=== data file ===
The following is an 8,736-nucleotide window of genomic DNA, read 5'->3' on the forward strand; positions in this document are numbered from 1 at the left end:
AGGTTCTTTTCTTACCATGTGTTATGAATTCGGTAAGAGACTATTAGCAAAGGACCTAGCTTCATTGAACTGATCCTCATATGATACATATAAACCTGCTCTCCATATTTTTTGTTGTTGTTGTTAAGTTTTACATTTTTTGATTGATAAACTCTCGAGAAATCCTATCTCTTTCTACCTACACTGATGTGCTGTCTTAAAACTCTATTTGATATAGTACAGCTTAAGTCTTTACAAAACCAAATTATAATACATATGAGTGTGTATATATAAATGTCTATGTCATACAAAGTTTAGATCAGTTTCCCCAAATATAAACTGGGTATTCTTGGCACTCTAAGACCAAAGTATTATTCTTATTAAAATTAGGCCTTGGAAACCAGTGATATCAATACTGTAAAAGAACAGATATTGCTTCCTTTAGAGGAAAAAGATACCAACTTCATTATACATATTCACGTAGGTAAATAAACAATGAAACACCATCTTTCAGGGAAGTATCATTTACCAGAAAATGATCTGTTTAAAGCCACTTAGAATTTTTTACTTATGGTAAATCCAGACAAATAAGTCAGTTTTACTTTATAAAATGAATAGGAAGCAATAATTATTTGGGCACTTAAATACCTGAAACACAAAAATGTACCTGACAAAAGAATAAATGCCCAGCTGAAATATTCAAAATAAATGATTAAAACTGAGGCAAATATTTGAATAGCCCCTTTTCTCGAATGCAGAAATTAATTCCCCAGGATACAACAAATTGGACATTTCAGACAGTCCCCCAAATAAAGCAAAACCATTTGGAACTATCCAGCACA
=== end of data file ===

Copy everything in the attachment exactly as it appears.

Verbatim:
The following is an 8,736-nucleotide window of genomic DNA, read 5'->3' on the forward strand; positions in this document are numbered from 1 at the left end:
AGGTTCTTTTCTTACCATGTGTTATGAATTCGGTAAGAGACTATTAGCAAAGGACCTAGCTTCATTGAACTGATCCTCATATGATACATATAAACCTGCTCTCCATATTTTTTGTTGTTGTTGTTAAGTTTTACATTTTTTGATTGATAAACTCTCGAGAAATCCTATCTCTTTCTACCTACACTGATGTGCTGTCTTAAAACTCTATTTGATATAGTACAGCTTAAGTCTTTACAAAACCAAATTATAATACATATGAGTGTGTATATATAAATGTCTATGTCATACAAAGTTTAGATCAGTTTCCCCAAATATAAACTGGGTATTCTTGGCACTCTAAGACCAAAGTATTATTCTTATTAAAATTAGGCCTTGGAAACCAGTGATATCAATACTGTAAAAGAACAGATATTGCTTCCTTTAGAGGAAAAAGATACCAACTTCATTATACATATTCACGTAGGTAAATAAACAATGAAACACCATCTTTCAGGGAAGTATCATTTACCAGAAAATGATCTGTTTAAAGCCACTTAGAATTTTTTACTTATGGTAAATCCAGACAAATAAGTCAGTTTTACTTTATAAAATGAATAGGAAGCAATAATTATTTGGGCACTTAAATACCTGAAACACAAAAATGTACCTGACAAAAGAATAAATGCCCAGCTGAAATATTCAAAATAAATGATTAAAACTGAGGCAAATATTTGAATAGCCCCTTTTCTCGAATGCAGAAATTAATTCCCCAGGATACAACAAATTGGACATTTCAGACAGTCCCCCAAATAAAGCAAAACCATTTGGAACTATCCAGCACA